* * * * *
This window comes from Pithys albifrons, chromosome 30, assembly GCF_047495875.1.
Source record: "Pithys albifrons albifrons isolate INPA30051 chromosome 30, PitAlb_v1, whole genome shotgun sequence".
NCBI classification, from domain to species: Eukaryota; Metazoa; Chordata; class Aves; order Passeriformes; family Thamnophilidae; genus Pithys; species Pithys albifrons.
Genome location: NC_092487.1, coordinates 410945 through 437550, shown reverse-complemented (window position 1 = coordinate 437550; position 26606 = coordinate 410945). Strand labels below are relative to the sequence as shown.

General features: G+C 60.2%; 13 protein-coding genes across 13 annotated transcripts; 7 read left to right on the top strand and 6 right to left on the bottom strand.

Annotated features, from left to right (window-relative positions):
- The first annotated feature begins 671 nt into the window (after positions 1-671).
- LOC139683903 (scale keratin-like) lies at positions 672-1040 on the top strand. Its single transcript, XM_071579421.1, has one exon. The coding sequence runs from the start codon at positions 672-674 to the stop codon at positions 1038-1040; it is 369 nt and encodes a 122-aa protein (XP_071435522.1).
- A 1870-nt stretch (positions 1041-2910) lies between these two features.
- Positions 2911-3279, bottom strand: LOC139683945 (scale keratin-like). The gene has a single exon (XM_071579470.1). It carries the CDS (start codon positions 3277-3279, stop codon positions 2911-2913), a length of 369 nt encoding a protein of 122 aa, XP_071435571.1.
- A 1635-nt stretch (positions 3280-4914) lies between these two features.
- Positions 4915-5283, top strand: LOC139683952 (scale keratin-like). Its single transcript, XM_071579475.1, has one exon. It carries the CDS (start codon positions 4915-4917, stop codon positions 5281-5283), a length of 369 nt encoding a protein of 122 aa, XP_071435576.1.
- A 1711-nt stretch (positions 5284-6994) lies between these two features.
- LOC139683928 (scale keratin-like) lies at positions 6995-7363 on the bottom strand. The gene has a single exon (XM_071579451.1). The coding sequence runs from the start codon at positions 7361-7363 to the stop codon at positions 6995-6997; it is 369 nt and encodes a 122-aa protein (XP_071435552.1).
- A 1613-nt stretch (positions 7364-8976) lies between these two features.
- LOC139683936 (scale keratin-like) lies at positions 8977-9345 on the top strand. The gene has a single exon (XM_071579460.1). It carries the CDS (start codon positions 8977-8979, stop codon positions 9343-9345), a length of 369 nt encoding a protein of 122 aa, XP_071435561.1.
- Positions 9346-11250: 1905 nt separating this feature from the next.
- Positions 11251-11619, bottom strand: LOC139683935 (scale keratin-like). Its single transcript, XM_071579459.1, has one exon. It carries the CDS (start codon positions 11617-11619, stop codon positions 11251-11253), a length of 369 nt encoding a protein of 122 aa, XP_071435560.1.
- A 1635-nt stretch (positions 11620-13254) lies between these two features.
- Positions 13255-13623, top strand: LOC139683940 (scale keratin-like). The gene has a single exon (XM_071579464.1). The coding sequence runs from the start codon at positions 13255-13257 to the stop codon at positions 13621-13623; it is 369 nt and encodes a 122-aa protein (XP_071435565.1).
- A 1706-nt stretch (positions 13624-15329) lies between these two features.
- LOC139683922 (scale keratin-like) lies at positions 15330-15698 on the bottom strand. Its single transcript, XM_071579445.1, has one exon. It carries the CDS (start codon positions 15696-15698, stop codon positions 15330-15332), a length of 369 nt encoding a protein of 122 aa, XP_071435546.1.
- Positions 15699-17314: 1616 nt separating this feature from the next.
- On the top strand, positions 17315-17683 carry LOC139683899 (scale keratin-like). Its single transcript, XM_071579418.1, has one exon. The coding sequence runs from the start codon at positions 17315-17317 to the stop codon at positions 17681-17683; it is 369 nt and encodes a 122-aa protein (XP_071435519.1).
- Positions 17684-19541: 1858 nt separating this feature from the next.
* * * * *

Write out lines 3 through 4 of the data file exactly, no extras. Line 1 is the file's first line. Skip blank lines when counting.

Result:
NCBI classification, from domain to species: Eukaryota; Metazoa; Chordata; class Aves; order Passeriformes; family Thamnophilidae; genus Pithys; species Pithys albifrons.
Genome location: NC_092487.1, coordinates 410945 through 437550, shown reverse-complemented (window position 1 = coordinate 437550; position 26606 = coordinate 410945). Strand labels below are relative to the sequence as shown.